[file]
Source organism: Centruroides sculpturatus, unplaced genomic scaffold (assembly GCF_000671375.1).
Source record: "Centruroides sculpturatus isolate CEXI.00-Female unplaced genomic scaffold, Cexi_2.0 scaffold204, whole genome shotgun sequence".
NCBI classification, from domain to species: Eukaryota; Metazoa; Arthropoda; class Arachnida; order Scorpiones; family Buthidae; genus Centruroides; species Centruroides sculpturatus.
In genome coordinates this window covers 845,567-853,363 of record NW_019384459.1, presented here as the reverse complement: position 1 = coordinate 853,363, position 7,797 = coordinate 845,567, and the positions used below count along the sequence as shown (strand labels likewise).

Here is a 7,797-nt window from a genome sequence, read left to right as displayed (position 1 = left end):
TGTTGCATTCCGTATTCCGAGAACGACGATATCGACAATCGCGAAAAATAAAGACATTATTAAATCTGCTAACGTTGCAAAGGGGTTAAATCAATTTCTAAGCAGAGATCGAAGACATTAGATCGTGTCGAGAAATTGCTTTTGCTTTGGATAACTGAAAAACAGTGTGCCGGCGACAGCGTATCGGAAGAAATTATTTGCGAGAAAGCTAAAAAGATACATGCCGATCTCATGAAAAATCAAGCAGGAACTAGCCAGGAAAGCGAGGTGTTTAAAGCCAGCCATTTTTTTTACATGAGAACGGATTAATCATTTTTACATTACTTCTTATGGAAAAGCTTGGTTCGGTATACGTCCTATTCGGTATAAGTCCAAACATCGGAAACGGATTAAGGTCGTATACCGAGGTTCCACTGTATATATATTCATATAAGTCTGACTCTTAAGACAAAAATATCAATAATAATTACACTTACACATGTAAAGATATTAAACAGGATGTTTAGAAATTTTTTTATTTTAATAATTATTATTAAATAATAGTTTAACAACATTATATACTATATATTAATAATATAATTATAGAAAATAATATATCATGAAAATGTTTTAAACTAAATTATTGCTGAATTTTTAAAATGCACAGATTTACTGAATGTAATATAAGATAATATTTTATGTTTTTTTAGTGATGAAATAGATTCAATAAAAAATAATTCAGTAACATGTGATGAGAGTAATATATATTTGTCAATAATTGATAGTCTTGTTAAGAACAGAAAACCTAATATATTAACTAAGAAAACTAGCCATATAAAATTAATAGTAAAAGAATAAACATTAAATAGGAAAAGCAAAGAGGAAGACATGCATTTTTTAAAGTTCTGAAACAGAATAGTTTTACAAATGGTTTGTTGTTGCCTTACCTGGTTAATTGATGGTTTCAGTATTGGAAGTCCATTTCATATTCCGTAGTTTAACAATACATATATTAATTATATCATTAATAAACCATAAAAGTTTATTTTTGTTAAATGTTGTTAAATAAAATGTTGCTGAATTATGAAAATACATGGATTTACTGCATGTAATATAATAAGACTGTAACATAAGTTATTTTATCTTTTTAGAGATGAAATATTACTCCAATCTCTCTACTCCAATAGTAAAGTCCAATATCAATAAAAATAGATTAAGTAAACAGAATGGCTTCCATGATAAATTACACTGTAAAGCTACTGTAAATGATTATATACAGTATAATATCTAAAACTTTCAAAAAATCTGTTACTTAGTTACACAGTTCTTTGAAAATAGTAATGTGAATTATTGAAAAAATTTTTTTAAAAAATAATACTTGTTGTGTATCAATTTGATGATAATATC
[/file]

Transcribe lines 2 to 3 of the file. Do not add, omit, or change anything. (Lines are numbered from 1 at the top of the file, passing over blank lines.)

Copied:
Source record: "Centruroides sculpturatus isolate CEXI.00-Female unplaced genomic scaffold, Cexi_2.0 scaffold204, whole genome shotgun sequence".
NCBI classification, from domain to species: Eukaryota; Metazoa; Arthropoda; class Arachnida; order Scorpiones; family Buthidae; genus Centruroides; species Centruroides sculpturatus.